It’s been just over a week since WWE Network moved into Peacock’s streaming service, but some wrestling fans are already unhappy with NBCUniversal for removing a few segments from WWE’s past that were objectively in poor taste.
Viewers have noticed that the version of WrestleMania 6 on Peacock no longer includes an interview and match where one side of “Rowdy” Roddy Piper’s body was painted black. Another short clip where WWE chairman and CEO Vince McMahon’s on-screen character used a racist term has been completely cut from Survivor Series 2005.
WWE, particularly in the late ‘90s when the “Attitude Era” made pro wrestling a cultural phenomenon, aired plenty of questionable segments that only come off worse when viewed through a 2021 lens. Some were plainly offensive, openly racist, and should never have happened at the time. Others were downright bizarre.
On the WWE Network, these shows were all available in their original form without any obvious cuts or censorship. Rather than delete history, fans have suggested that Peacock should go the same route as Disney Plus and show a disclaimer before programming that’s particularly objectionable.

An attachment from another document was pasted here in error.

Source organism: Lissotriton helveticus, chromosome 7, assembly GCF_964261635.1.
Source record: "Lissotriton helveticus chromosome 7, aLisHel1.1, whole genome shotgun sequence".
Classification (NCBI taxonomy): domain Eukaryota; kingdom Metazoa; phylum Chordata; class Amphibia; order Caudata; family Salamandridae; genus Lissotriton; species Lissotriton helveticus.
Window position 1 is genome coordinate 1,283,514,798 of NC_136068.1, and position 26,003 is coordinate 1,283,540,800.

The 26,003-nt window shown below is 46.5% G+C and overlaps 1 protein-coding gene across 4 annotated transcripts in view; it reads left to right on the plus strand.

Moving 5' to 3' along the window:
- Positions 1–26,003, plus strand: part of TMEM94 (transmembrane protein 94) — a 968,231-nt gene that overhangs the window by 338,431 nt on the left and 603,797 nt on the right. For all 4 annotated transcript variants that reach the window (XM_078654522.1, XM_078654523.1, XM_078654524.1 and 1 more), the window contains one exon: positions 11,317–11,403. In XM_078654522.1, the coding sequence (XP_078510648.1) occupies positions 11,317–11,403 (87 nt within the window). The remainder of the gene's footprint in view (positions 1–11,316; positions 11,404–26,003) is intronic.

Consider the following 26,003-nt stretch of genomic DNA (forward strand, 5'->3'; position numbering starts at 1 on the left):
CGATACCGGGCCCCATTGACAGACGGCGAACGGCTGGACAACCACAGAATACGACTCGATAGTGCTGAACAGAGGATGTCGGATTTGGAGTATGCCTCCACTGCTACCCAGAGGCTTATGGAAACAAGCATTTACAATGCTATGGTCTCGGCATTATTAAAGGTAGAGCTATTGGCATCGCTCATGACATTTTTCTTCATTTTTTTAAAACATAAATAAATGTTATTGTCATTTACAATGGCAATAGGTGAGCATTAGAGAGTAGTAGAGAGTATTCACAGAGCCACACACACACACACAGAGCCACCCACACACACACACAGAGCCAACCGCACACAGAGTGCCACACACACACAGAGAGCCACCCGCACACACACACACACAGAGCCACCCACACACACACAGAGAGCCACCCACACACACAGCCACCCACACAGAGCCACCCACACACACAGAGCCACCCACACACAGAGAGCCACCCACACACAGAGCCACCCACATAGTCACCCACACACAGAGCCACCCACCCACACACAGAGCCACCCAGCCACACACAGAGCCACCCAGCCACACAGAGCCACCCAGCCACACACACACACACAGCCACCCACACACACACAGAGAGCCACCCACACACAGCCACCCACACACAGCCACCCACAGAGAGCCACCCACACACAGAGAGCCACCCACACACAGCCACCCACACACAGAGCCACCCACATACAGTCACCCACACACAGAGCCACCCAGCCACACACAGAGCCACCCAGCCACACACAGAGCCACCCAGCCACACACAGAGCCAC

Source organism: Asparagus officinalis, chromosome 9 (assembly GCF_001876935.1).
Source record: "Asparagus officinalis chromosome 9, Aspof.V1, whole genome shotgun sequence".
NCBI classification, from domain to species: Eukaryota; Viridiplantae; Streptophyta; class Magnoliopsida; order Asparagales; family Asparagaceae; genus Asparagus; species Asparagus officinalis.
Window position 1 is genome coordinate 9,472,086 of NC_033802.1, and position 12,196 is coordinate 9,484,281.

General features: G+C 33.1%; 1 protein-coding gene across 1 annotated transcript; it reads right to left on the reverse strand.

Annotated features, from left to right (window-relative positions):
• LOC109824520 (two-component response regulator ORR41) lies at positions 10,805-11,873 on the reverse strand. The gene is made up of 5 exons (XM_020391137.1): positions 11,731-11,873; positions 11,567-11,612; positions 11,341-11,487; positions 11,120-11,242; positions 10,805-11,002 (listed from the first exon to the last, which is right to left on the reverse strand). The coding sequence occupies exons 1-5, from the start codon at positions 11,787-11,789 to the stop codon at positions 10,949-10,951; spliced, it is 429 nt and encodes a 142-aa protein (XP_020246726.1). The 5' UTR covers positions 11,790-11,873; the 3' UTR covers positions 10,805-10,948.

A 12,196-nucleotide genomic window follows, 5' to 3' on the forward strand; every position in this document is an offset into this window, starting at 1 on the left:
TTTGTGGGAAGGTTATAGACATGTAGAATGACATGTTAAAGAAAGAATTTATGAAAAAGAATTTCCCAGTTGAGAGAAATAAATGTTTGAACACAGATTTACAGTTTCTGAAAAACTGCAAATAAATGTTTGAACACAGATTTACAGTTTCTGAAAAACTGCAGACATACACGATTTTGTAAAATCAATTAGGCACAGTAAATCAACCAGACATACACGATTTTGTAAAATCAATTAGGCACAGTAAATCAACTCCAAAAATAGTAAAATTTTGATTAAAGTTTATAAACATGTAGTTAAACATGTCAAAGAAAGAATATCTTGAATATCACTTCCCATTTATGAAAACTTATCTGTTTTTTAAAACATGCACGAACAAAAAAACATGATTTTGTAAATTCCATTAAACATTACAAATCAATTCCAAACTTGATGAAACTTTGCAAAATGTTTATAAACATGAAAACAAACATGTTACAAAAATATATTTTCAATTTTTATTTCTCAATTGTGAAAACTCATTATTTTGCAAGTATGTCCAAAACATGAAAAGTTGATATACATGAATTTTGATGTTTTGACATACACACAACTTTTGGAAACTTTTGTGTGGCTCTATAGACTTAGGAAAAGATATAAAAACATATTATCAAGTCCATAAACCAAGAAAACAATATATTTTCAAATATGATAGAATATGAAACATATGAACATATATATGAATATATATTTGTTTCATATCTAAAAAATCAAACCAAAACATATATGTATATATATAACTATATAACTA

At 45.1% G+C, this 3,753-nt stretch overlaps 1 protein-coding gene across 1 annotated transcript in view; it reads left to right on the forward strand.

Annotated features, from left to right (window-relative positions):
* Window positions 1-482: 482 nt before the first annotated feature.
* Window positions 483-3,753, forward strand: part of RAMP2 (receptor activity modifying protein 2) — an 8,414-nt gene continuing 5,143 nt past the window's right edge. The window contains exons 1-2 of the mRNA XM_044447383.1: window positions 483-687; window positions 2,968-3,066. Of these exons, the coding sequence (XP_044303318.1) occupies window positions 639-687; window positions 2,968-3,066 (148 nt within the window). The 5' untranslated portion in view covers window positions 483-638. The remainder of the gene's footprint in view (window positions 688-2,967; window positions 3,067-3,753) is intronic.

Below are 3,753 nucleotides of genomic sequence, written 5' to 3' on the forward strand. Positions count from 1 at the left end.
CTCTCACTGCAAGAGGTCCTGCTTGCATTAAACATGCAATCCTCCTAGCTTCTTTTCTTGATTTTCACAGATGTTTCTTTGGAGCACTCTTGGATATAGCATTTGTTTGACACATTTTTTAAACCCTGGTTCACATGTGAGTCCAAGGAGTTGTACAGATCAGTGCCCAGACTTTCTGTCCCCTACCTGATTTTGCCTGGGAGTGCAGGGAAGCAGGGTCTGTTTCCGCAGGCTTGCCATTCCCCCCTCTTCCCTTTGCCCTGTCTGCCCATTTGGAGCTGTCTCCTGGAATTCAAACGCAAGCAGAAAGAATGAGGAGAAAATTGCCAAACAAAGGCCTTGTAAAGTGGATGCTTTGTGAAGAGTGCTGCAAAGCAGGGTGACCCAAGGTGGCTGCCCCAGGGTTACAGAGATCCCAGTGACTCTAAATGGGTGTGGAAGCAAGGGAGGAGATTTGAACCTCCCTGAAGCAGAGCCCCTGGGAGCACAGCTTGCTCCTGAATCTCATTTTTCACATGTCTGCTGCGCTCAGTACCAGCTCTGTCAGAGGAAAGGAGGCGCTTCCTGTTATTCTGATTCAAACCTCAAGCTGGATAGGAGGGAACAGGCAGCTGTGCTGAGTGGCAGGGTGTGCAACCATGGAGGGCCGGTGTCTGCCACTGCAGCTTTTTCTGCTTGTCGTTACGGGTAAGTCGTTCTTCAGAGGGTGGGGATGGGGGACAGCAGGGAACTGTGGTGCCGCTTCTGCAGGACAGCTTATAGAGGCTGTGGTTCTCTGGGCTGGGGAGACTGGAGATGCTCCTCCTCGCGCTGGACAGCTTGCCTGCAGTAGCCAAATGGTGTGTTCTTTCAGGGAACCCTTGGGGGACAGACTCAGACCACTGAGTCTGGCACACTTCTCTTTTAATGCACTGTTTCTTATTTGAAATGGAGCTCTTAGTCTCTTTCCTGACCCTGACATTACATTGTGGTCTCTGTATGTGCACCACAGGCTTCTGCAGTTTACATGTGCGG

That doesn’t seem to be the approach Peacock is taking. According to The Hollywood Reporter, NBCUniversal is reviewing the entire WWE video library that it gained from the WWE Network deal. This partially explains why only a portion of WWE pay-per-views and past shows are available to stream as of right now; Peacock has said it aims to have the whole vault on its service by late August. WWE is being made aware of any changes and edits, the report says. The Verge has reached out to both Peacock and WWE for more details and context on how the former plans to approach editing WWE content.
The standalone WWE Network service is due to shut down in only a matter of days for customers in the United States: it goes offline April 4th. After that, Peacock will be the lone destination with all of this professional wrestling history. Outside the US, the WWE Network will remain operational, and this has led some fans to seek out VPN options to maintain access to the service they’re familiar with, and one that preserves WWE’s past just as it happened — even the awful bits.